Regardless of whether a program is written using Java, C#, or some other program language, real-time compilation and execution of program instructions typically requires real-time type information (RTTI). RTTI is typically acquired by executing real-time software object type tests. In general, real-time software object type tests enable a virtual machine to determine the types of objects (as they are called for execution) during run-time or program execution. Some dynamic languages such as Java and C# provide explicit primitives or instructions to obtain RTTI. For example, Java provides instanceof, checkcast, and other primitives, whereas C# provides isinst, castclass, and other primitives. Unfortunately, to obtain RTTI, a substantial amount of object type information must be stored and processed during compilation or run-time, which consumes a substantial amount of processing time, system memory and/or register space.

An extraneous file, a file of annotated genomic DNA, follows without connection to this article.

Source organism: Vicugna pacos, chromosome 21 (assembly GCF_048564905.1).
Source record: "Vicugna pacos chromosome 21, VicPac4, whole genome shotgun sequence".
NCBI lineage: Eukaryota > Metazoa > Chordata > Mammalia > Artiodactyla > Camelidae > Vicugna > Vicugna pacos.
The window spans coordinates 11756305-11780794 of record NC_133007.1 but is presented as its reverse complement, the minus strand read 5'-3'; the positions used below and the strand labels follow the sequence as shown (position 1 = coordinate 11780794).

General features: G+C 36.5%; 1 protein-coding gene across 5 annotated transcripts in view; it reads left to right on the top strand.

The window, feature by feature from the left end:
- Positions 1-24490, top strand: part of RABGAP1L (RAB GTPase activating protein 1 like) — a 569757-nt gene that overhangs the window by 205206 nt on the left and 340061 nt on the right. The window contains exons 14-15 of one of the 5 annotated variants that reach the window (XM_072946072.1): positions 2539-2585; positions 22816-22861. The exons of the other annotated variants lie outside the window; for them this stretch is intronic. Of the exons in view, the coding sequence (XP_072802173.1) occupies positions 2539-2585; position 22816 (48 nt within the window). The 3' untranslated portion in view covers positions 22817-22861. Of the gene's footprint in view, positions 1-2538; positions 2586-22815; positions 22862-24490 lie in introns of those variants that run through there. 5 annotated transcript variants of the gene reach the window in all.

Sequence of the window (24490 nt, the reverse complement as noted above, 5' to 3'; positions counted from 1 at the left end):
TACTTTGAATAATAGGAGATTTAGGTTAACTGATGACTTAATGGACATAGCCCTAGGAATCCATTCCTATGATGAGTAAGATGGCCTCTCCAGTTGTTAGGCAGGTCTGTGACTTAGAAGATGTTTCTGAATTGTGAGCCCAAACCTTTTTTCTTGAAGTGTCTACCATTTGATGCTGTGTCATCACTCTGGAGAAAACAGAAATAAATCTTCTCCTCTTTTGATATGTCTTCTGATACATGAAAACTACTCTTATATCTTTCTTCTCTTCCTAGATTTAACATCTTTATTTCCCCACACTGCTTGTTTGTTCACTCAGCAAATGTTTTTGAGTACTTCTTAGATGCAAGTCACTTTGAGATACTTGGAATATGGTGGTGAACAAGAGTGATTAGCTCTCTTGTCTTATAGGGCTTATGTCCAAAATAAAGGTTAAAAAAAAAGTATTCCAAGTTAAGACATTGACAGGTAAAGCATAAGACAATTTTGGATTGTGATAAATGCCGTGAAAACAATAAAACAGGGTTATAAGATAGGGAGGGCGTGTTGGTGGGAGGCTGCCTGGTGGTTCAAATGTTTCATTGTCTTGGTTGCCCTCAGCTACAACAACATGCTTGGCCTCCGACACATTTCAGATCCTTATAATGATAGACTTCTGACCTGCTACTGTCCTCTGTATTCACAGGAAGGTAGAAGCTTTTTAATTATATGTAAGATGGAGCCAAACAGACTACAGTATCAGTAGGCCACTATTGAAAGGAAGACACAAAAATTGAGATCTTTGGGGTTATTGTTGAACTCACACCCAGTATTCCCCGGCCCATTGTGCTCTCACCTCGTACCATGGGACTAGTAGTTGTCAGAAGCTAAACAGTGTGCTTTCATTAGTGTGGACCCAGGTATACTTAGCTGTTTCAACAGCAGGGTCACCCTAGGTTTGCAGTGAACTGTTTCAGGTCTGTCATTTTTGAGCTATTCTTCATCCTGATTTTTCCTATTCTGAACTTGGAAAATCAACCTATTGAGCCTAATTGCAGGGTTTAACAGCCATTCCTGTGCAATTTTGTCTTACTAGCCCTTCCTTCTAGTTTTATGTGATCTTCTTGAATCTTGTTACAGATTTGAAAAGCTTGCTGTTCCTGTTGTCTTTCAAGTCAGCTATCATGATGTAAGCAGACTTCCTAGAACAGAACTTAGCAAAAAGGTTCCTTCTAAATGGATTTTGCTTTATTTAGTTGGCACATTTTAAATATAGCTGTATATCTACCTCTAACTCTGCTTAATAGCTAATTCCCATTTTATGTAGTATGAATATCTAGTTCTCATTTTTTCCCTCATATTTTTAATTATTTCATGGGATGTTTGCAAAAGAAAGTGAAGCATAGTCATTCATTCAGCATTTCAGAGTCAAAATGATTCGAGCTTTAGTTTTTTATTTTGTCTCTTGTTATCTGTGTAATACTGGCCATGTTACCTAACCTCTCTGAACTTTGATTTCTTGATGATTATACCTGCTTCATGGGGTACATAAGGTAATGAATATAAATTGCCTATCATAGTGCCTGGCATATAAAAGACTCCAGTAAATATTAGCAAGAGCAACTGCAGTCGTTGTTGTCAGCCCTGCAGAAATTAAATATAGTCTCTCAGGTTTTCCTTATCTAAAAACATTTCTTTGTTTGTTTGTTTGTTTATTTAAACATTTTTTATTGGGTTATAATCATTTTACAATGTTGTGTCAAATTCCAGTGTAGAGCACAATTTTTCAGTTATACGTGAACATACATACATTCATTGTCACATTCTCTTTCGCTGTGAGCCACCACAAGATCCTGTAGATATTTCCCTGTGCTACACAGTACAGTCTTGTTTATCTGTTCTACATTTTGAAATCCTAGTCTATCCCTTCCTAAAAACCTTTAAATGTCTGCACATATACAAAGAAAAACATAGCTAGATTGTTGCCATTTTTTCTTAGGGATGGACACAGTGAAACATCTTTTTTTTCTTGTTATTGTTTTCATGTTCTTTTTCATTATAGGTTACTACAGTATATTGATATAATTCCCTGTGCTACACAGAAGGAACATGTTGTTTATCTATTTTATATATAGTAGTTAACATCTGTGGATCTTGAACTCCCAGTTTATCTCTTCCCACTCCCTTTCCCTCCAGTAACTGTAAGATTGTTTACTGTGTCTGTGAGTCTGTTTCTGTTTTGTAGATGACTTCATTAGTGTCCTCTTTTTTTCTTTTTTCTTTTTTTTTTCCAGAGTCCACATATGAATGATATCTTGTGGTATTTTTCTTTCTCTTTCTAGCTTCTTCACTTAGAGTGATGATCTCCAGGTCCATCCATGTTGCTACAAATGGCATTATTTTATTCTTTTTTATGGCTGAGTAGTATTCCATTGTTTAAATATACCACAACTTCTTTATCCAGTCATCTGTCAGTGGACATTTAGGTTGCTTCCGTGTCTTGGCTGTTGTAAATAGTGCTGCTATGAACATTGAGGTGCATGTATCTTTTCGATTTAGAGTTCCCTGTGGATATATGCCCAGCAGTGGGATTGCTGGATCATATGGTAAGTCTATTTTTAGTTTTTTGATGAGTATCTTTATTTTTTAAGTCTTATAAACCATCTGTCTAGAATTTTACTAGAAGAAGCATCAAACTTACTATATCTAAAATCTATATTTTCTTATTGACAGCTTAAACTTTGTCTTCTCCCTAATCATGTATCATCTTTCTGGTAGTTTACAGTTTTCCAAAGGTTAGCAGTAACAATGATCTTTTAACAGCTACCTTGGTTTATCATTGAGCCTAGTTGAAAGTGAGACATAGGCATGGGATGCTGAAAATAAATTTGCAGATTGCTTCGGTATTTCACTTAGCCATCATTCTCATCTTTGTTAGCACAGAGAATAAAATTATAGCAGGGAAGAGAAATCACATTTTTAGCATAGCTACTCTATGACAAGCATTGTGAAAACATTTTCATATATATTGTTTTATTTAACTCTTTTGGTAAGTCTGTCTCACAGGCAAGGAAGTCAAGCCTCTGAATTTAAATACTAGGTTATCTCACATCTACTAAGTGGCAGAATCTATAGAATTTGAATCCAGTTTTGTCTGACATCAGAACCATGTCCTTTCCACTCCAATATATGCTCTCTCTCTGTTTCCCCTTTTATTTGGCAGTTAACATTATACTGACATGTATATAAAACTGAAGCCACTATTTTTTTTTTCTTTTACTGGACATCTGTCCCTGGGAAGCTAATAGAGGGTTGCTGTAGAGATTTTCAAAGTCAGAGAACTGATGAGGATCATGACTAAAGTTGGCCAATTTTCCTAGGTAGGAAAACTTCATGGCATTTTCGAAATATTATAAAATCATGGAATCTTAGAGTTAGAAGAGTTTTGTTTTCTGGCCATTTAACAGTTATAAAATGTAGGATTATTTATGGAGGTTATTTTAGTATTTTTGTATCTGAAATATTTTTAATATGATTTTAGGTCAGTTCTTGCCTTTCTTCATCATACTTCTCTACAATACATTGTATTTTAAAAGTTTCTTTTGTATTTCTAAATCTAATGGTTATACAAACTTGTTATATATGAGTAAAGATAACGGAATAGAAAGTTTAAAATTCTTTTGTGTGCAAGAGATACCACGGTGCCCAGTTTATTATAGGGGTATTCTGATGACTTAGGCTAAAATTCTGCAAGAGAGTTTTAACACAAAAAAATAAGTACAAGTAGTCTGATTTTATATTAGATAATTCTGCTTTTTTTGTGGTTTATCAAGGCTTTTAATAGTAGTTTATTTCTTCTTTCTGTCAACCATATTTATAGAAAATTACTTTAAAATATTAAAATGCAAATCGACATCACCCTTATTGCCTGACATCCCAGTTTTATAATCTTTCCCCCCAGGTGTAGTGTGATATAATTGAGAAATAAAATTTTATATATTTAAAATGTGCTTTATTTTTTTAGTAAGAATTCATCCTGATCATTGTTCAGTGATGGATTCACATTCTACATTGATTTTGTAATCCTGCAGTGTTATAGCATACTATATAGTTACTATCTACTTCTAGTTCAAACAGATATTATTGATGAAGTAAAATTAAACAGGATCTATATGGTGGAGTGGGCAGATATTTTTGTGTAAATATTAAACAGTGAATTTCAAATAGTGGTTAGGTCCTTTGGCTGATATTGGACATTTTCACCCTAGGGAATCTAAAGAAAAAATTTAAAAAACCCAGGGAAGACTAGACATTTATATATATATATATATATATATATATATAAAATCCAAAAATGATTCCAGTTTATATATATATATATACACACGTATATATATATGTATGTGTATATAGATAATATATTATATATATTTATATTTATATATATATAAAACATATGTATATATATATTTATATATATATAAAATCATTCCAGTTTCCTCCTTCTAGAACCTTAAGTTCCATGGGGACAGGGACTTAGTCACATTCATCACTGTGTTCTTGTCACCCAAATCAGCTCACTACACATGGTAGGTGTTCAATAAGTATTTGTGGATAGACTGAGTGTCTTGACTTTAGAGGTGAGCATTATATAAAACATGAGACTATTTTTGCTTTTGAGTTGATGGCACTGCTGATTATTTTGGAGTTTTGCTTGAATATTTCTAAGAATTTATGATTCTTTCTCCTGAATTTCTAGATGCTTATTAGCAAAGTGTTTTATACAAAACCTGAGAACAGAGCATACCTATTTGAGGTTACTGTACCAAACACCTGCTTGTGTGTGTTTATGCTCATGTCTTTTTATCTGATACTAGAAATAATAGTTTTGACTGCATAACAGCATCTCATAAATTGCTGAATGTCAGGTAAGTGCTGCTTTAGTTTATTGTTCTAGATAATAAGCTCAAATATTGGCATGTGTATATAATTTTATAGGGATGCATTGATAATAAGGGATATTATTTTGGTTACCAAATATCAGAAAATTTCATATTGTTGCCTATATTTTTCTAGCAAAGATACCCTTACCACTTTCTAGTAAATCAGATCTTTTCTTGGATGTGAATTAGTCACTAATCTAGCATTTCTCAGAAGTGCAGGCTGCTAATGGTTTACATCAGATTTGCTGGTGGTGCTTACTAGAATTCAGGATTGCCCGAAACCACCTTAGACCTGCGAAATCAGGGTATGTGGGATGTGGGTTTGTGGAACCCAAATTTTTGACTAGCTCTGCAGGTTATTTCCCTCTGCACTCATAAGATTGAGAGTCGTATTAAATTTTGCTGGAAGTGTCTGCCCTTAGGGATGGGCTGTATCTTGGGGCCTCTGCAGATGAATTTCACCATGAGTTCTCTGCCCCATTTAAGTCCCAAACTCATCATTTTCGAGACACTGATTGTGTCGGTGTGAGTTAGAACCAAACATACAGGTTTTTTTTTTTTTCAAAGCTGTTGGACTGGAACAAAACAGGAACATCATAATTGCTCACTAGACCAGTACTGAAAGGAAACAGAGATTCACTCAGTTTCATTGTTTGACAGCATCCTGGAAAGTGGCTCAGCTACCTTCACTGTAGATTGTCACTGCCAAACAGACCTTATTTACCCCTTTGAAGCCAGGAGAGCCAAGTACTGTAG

The processor 12 of
On the other hand, if the processor 12, determines that the type of the object being identified is not identical or equal to the target type of object (block 100), then the processor 12 determines if the type of the object currently being identified is at a root level (i.e., is at a most general or highest level of an object hierarchy) (block 104). If the type of the object currently being executed is at a root level (block 104), then the processor 12 returns a logical false (e.g., by setting a bit equal to zero) to the routine or instructions that called for or requested the real-time type information for the object currently being identified (block 106). As is known, many object-oriented programming languages provide a well-defined root type within their object hierarchy. For example, Java provides a root type java.lang.Object and C# provides a root type System.Object. Thus, such defined root level types can be compared to the type of the object being identified to determine if the type of the object being identified is at a root level.